Is Celiac Disease Reversible?

Is Celiac Disease Reversible?

Is Celiac Disease Reversible?

Until a few thousand years ago, we thought the world was flat.

Around 240 B.C., Eratosthenes broke new ground when he came up with an initial estimate of the Earth’s circumference… later supported in physical theory around 330 B.C. by Aristotle.

Since then, we’ve traveled to the moon and recorded beautiful footage of our round planet…

But there are still people that believe the world is flat (… Google “Flat Earth Society”).

As new ideas present themselves, we’re given the rare opportunity to grow into the next higher level of thinking. Medical research is a constantly evolving frontier and it’s our responsibility to take a step back to review our beliefs whenever new discoveries come to light.

Every evolution of medical research gives us a new lens to look at what we already know…

And Until Recently, We Thought Autoimmune Disease Wasn’t Reversible

We’re just beginning to understand why the immune system would attack healthy tissue… and in the beginning, we used to think that autoimmune diseases couldn’t be reversed once the immune condition “turned on.” (Big thanks to our show with Chris Kresser for helping me understand this in better detail.)

Here’s my crack at explaining how it relates to Celiac Disease…

Back when autoimmune conditions were first recognized over a hundred years ago, we thought it had everything to do with non-self antigens (like virus or bacterial infections). In fact, the condition was originally thought to be an infectious disease explained by the “Molecular Mimicry” theory, in which outside bacteria and viruses invade our body and look so similar to our own healthy tissue that the immune system wages war on both.[1]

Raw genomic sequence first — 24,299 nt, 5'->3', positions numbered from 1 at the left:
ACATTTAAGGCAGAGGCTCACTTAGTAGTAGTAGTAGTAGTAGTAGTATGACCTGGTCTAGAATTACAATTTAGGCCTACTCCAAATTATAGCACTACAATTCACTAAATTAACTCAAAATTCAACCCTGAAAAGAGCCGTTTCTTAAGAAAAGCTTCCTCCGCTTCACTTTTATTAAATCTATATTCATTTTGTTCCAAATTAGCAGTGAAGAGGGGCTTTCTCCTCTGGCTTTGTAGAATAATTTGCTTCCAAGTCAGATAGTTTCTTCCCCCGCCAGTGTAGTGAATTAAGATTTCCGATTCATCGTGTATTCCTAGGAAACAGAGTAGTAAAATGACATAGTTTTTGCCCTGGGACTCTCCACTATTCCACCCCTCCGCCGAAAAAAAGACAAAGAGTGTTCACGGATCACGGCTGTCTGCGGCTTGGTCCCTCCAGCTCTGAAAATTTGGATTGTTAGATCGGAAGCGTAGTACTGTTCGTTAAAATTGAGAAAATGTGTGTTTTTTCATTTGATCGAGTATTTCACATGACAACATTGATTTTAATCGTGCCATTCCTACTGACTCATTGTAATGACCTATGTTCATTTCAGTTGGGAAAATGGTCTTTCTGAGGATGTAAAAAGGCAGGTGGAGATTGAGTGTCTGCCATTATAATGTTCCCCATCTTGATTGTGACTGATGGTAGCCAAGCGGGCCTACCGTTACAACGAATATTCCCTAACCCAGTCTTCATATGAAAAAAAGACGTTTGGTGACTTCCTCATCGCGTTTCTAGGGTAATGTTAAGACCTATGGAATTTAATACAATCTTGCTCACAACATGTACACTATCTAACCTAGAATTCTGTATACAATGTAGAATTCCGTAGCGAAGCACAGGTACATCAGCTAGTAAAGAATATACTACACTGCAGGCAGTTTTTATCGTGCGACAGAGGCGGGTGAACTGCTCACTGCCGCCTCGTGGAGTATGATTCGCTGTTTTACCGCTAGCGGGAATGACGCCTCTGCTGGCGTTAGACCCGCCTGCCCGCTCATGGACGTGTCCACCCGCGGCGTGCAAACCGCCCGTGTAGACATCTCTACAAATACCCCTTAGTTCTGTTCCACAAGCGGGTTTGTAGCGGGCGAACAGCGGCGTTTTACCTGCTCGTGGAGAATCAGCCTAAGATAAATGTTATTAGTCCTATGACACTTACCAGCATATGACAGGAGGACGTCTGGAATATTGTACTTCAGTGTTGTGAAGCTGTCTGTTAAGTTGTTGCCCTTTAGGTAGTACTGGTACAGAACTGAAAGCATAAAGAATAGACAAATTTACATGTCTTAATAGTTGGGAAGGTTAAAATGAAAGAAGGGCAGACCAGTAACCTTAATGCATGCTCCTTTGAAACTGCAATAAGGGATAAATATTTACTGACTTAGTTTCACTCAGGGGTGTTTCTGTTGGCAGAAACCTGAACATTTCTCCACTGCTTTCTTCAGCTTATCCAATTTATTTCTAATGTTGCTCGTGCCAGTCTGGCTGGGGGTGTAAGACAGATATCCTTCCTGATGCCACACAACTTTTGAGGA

It was thought to be the worst kind of mistaken identity…

The “Molecular Mimicry” theory goes something like this:

  1. A non-self antigen enters the body
  2. The immune system mounts an attack against it, producing antibodies
  3. The non-self antigen looks so similar to specific proteins in the body that it causes a cross-reaction to healthy tissue
  4. The immune system attacks the non-self antigen AND its own tissue from that point forward

It’s important to point out that in this model, even if the non-self antigen (bacteria or virus) triggering the attack is removed, the autoimmunity never turns off. So, the body continues to produce antibodies and attack healthy tissue even though the initial trigger is gone.

In the case of Celiac Disease, gluten is the non-self antigen and the “Molecular Mimicry” autoimmune process might look something like this:

Molecular Mimicry Theory of Celiac Disease

Here’s what new research is revealing…

Molecular mimicry has been shown in animal autoimmune models to INITIATE the autoimmunity. In other words, it’s a part of the development of autoimmune disease in animals.  However, recent human studies have shown that molecular mimicry is actually an EFFECT of human autoimmune disease, and not a cause of the autoimmunity.[2]

Why is that important?

It tells us that molecular mimicry is definitely a factor in the progression of pre-existing conditions that trigger autoimmune disease, but something else is responsible for triggering it in the first place.

In Celiac Disease, we know that gluten is a non-self antigen that finds its way inside the body and causes cross-reaction… but this evolution in thinking shows this to be only an effect of other pre-existing conditions.

So, What Else Could Be Confusing the Immune System?

Another theory suggests that non-self antigens come into our body and damage healthy tissues during active infection, exposing it to the immune system. The body sees these newly exposed areas as “non-self,” leading to the development of immune attacks against that tissue.

This mechanism usually goes by the name “Bystander Effect.” [3]

The “Bystander Effect” theory goes something like this:

  1. A non-self antigen enters the body
  2. The non-self antigen damages healthy tissue in the body
  3. The damage exposes parts of the healthy tissue that shouldn’t be exposed
  4. The body attacks the newly exposed areas as if they are not self

Again, with this model, even if the bacteria, virus, or gluten that damaged the tissue is removed, the autoimmunity never turns off. So, the body continues to produce antibodies and attack the exposed tissue even though the initial trigger that damaged it is gone.